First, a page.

Tuesday, November 15, 2011

reiki #2 and #3 (m)

I finished my three Reiki sessions with Kristin.  Cost $200 for three sessions, a savings of $40 versus a per price session of $80.  It was well worth it.

Allow me to explain.

Recall that in session #1, Kristin noticed I had "layers of emotional dust."  She made large, sweeping motions as if wielding a broom on a dirt-covered floor in Plymouth Plantation.  Sweep...sweep...sweep.  By the end of the hour, she was exhausted but satisfied that she had "removed most of the layers."

In session #2, Kristin told me that Helen said I was "a good egg."  Who, you ask, is Helen?  I shall tell you.  Helen is a long-deceased woman whom Kristin used to care for.  Kristin was delighted to hear from Helen as she had not heard from her "in a long, long, time.  If Helen thinks you are a good egg, well, that's a real compliment."

I left session #2 feeling happy that such a discerning person as Helen felt compelled to reach out from the beyond to say I was a good egg.   My enthusiasm wasn't even diminished by my brother Phil who had his wife call me, pretending to be Helen, the night my husband was out of town.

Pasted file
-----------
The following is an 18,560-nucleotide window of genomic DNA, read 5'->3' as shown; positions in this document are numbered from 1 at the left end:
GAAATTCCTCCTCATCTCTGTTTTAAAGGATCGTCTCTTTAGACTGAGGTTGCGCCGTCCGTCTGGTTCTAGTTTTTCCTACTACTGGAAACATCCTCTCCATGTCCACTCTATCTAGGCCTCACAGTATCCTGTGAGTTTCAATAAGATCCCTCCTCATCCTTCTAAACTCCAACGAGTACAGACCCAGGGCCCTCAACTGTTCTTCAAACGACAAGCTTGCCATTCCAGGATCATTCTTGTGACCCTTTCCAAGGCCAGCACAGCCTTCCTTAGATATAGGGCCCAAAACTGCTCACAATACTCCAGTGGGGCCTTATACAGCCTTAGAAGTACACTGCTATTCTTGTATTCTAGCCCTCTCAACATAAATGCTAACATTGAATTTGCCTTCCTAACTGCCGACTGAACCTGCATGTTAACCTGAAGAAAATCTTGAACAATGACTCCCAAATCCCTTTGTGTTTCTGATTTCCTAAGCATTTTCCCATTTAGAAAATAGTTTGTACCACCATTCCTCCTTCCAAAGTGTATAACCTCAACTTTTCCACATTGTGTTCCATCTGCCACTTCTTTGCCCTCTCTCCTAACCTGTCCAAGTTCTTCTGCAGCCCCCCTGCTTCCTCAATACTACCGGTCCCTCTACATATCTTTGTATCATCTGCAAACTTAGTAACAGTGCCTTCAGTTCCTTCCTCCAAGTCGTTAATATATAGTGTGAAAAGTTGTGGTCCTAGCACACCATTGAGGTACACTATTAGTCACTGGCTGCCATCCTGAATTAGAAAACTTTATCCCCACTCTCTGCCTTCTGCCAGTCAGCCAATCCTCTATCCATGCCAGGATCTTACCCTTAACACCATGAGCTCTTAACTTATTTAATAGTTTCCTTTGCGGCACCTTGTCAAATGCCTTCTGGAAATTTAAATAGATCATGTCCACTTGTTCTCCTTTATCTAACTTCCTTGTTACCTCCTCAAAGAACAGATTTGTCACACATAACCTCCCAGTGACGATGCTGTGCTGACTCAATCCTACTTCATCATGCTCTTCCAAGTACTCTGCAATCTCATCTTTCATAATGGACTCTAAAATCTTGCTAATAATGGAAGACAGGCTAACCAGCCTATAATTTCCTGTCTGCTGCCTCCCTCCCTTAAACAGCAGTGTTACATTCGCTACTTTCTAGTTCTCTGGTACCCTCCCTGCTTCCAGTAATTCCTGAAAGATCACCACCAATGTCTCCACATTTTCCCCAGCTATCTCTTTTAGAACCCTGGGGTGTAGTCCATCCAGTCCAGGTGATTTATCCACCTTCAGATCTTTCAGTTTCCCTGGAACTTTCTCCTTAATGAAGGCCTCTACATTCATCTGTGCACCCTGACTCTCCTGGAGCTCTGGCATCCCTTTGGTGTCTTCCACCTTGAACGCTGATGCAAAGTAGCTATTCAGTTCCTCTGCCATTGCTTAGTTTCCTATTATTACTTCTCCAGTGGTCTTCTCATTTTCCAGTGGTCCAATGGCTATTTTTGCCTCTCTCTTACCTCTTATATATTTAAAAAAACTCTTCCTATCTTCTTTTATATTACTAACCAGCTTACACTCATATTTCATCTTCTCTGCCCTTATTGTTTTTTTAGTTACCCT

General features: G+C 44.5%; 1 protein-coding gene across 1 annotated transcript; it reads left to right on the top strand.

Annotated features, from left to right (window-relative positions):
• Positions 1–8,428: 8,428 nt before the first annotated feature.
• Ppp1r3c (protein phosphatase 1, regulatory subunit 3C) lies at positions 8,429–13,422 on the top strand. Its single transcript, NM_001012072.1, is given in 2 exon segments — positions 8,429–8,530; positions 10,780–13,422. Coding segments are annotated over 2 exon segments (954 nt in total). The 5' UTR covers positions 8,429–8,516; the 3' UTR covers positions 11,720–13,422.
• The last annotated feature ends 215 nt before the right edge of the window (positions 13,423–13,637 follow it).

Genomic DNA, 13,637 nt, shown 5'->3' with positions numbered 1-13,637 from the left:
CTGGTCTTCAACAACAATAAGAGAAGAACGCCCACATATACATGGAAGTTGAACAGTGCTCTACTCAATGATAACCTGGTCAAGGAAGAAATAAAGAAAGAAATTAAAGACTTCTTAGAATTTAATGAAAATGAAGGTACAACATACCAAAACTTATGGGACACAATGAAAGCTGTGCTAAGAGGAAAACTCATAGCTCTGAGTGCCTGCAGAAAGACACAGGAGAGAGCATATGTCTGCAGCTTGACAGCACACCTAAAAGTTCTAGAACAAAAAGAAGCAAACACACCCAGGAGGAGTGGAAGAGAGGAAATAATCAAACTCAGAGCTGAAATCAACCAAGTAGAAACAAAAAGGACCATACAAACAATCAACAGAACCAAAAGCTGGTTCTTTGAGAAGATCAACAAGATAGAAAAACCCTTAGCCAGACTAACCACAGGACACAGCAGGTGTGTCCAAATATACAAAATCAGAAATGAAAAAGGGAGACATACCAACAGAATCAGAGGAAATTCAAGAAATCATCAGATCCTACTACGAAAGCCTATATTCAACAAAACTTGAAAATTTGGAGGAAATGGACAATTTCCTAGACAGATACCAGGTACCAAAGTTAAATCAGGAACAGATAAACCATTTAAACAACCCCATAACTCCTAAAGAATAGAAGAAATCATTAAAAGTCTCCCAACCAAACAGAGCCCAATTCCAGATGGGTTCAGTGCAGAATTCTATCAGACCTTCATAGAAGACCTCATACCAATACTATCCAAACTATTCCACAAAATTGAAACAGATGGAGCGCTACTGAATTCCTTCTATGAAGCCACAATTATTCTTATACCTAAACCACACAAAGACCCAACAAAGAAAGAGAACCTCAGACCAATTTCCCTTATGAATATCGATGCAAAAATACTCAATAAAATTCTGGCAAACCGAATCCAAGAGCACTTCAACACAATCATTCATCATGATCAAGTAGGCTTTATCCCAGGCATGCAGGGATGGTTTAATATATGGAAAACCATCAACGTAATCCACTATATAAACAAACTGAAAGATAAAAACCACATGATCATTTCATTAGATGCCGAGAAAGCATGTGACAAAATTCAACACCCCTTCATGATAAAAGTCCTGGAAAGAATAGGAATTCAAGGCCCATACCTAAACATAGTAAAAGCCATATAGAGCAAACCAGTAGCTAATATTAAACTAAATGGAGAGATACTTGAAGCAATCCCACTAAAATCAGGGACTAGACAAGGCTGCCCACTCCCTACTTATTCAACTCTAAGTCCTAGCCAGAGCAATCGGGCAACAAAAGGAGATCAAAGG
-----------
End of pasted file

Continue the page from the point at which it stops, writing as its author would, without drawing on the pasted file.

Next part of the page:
In session #3, we discovered I have a gift.  Kristin feels I was put on this earth to help people in transition.  You mean like a career counselor? I asked, a little pissed that should be my calling.  "No, no...someone who can help people who are dying cross over to the other side.  Have you ever been with someone right when they died?"  I thought about this.  I counted 8 people and one pet dog.  That's nine.  Wow.  I felt my skin crawl.

Last night, my aunt X called to ask if I would help a friend of hers.  The woman has stage 4 liver cancer and, now, a heart problem, too.  She needed a ride to Mass General Hospital for an appointment.

Today, I take D to the appointment.  D is an only child, lost her fiancee to a heart attack many years ago, and has no children.  She is all alone in the world save for a few friends.

The appointment is tough, as D is told she is in atrial fibrillation and not a candidate for a procedure given her advanced cancer.  She gets out of breath just walking across a room.

As we get in the garage to drive home, she turns to me and asks, "M...are you afraid of death?"

I want to say, "No, I'm afraid of my gift."

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